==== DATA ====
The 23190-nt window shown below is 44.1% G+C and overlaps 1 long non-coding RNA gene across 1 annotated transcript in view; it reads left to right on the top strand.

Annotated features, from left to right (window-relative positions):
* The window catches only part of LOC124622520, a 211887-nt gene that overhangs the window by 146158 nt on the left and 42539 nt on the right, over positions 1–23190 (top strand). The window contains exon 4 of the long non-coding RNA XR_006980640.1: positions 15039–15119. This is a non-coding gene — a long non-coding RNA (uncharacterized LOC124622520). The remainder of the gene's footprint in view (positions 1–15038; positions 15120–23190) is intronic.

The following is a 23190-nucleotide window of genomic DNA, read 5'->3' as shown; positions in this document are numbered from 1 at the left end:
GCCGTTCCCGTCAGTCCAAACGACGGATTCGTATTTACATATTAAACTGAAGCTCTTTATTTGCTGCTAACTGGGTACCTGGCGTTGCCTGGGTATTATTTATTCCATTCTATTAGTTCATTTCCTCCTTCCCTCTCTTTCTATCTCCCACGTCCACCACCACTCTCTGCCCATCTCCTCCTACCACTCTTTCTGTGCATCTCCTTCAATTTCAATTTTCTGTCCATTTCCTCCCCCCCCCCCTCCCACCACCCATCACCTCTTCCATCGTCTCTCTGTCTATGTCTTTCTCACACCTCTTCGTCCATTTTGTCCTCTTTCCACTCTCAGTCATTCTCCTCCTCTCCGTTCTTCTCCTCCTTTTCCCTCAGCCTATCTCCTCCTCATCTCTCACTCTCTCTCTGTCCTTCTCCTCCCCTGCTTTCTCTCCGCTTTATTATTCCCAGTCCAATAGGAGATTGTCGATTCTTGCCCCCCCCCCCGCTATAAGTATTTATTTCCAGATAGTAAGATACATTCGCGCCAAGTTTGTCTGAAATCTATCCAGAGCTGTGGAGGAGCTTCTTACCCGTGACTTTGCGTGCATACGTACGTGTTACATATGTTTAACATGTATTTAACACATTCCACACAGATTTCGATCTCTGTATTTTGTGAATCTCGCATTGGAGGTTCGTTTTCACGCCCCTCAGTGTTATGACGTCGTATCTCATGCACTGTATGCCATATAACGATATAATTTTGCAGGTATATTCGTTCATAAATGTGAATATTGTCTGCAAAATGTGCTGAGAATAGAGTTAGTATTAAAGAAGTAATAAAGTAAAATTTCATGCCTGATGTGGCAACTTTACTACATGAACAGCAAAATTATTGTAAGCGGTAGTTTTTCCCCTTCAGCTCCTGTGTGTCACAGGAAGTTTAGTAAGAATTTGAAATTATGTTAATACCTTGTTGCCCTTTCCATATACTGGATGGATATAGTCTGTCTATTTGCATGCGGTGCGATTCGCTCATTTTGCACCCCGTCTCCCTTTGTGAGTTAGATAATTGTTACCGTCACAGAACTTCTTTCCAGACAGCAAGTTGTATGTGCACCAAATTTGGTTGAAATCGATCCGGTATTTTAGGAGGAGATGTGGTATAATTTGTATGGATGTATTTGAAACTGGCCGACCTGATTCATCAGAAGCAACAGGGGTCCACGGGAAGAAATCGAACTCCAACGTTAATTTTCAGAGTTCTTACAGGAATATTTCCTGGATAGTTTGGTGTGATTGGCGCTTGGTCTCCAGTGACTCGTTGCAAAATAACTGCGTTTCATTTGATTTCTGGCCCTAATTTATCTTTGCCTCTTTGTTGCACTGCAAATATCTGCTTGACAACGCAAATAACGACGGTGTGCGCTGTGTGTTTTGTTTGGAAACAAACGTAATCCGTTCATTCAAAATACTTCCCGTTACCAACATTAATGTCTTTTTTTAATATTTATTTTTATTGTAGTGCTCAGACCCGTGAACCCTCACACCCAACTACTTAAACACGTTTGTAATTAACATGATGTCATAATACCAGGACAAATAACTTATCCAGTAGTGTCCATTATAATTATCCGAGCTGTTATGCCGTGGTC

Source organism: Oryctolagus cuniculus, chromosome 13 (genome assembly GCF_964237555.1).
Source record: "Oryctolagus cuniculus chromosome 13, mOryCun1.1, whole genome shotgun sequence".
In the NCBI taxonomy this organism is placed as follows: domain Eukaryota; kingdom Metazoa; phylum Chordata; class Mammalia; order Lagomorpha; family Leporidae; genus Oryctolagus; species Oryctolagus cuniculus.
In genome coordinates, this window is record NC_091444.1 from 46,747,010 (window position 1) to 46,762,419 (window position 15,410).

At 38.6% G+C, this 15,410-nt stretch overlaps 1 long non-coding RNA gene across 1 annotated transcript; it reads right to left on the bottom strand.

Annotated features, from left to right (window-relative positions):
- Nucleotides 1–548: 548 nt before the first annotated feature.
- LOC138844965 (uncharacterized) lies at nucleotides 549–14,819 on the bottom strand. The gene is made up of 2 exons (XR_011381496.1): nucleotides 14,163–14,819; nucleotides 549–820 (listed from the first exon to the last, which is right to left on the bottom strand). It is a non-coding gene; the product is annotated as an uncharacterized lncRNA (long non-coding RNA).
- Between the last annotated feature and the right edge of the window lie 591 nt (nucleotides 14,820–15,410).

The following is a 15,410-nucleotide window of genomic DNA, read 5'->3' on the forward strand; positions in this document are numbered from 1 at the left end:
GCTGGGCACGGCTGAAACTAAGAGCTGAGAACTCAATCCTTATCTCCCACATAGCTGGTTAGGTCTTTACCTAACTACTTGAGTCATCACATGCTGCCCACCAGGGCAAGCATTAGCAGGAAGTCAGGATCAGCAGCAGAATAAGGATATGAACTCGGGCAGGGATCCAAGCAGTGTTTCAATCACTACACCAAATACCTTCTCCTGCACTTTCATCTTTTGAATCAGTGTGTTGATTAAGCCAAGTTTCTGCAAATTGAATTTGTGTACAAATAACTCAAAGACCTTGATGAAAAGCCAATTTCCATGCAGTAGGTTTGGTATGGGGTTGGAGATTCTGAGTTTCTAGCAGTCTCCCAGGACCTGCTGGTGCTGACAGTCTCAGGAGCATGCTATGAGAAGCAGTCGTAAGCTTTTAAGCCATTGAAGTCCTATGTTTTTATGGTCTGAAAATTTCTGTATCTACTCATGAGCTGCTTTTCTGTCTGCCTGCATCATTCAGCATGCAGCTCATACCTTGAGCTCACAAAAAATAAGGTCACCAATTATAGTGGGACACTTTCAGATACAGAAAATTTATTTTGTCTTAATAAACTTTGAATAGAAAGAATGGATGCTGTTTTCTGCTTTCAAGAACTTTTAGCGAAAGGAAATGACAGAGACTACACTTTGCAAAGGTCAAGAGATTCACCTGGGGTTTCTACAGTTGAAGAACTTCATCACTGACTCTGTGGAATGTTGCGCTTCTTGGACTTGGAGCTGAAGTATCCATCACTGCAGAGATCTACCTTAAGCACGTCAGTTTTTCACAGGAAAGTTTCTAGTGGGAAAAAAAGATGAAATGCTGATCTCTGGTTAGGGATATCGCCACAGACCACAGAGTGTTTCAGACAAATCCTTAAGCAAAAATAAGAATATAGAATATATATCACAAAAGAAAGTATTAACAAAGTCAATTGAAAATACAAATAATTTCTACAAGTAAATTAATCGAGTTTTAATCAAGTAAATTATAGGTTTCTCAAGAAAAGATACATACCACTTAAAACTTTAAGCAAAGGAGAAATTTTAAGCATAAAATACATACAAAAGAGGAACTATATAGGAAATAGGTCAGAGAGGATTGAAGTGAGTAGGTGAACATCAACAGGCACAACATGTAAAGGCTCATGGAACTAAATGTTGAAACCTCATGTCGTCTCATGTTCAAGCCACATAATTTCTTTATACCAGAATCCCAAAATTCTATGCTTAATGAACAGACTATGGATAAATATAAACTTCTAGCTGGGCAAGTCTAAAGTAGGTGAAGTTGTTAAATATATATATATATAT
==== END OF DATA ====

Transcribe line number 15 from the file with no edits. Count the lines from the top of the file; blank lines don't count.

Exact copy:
The following is a 15,410-nucleotide window of genomic DNA, read 5'->3' on the forward strand; positions in this document are numbered from 1 at the left end: